by Adam Gold
Special thanks to Virginia Cannon, who handles artist relations for Voyage-Air Guitar, and who helped facilitate this interview. Voyage-Air makes guitars with folding necks for ease of travel, and Ray is an endorser. (Scene managing editor and resident six-string hack Jack Silverman took one of their acoustic models for a quick test-run and gave it a hearty thumbs up.)
In an effort to post this interview in time for tonight's concert, we transcribed as much as we could before showtime. There were a lot of other interesting portions, including Ray's experiences with Phil "the Road Mangler" Kaufman and Etta James, that we hope to include in another post later this week.
Nashville Cream: Tell us about your solo project.
Brian Ray: Today, my second album, This Way Up, goes on sale, at [my website]. I have two singles that just came out, like, three weeks ago, wherever digital music is sold — and it's a really fun, cool modern rock record that I just finished.
NC: Modern rock how?
BR: A songwriting approach. A mixing and playing approach, [the] arrangements. The people involved are Pete Thomas and Davey Faragher — from Elvis Costello [and the Imposters]. So [Pete] plays on about five tracks on there. Abe Junior plays about four tracks. Adam McDougal from The Black Crows plays keyboard. Wicked keyboard player. Scott Shriner from Weezer [plays on it], and it's all been engineered by a guy Named Joe Zook, who does Weezer, Pink, One Republic, and a bunch of people. And it's done in the good old-fashioned way of making a record, with four or five guys sitting together, communicating and getting arrangements down there in the moment, you know. Not through studying demos, not through doing it alone in a midi-studio, but in a studio with real vintage gear and real people. It's an exciting, fun record. Some [of it] personal, some more fun and humorous stuff. A nice diverse record.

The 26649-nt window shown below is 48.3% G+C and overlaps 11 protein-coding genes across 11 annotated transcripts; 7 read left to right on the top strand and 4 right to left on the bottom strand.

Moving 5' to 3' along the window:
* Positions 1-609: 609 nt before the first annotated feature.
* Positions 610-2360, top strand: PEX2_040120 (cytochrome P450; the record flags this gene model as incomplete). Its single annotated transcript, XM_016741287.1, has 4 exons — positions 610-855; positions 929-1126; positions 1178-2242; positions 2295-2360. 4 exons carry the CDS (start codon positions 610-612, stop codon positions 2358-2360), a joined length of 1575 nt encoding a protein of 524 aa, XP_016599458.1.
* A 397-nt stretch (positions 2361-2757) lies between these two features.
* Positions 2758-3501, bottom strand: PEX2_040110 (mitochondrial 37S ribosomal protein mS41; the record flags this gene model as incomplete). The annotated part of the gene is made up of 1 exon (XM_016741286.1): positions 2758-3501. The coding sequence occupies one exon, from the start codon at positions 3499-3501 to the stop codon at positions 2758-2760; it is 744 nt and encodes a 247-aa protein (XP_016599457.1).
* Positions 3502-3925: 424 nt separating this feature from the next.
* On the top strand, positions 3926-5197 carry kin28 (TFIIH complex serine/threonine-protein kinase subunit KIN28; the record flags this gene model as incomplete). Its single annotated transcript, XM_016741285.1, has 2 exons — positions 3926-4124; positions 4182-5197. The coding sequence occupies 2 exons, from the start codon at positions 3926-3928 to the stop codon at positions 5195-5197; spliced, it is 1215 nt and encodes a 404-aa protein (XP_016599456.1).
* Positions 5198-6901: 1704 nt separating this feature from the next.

NC: Does the McCartney audience kind of bleed over and follow your projects?
BR: Absolutely, you know, with Facebook and Twitter and all that stuff, I'm fairly active with that stuff, and I take the time to talk to people and it really helps. And my CD is on sale tonight with Paul's merchandise. He invited me to sell it.
NC: Do you get a boost in sales because of that?
BR: Oh, sure.
NC: Did you have a solo career before you started playing with Paul?
BR: I was always a songwriter. I've been writing songs since I was a kid. And I've recorded a lot. Some sessions, but I have my tastes in terms of aesthetics, and it's expensive. What I just described to you — the way I like to do it — you can't call favors all the time when you're just knockin' around as a little sideman. But [because of Paul] now I can. So I did.
NC: How did you end up with the McCartney gig? How long have you played with Paul?
BR: With Paul, eight years. I ended up with this gig because I had a great audition and [had] gotten a job with a couple of artists in France, and sort of one artist after another, taking about five years of touring in France. The drummer who got the audition in both of those bands was Abe Laboriel Jr. — Paul's drummer. ... So Abe and I just became best friends, and we walked through France together for five years, checked out all the restaurants and took the tube and just did our thing as friends, and fast forward a couple of years, Abe got the Driving Rain album with Paul McCartney. David Kahn was meant to put a band together for Paul for that record, and when it came time to start touring, Abe was at a birthday party of mine, and I asked, "So, who's going to play both guitar and bass when Paul switches around, who's taking lead?" And he says, "Actually, we're looking for a guitar player who plays bass." And I said [raises hand], "I'd love a shot at that."
NC: So it was serendipitous.
BR: Yeah, you know, I didn't think at the time, but I put my hand up. One part of me was like, well, he knows where to find me! But the better part of me is going, "dude, if you want it, you better ask for it." And [Abe] was just cool enough to put my name forward to David Kahn, and was cool enough to call me — and this was before cell phones — and I happened to be at home and picked up the phone on a Monday afternoon to come down immediately to David's office and hang out and play a little guitar, a little bass, and talk.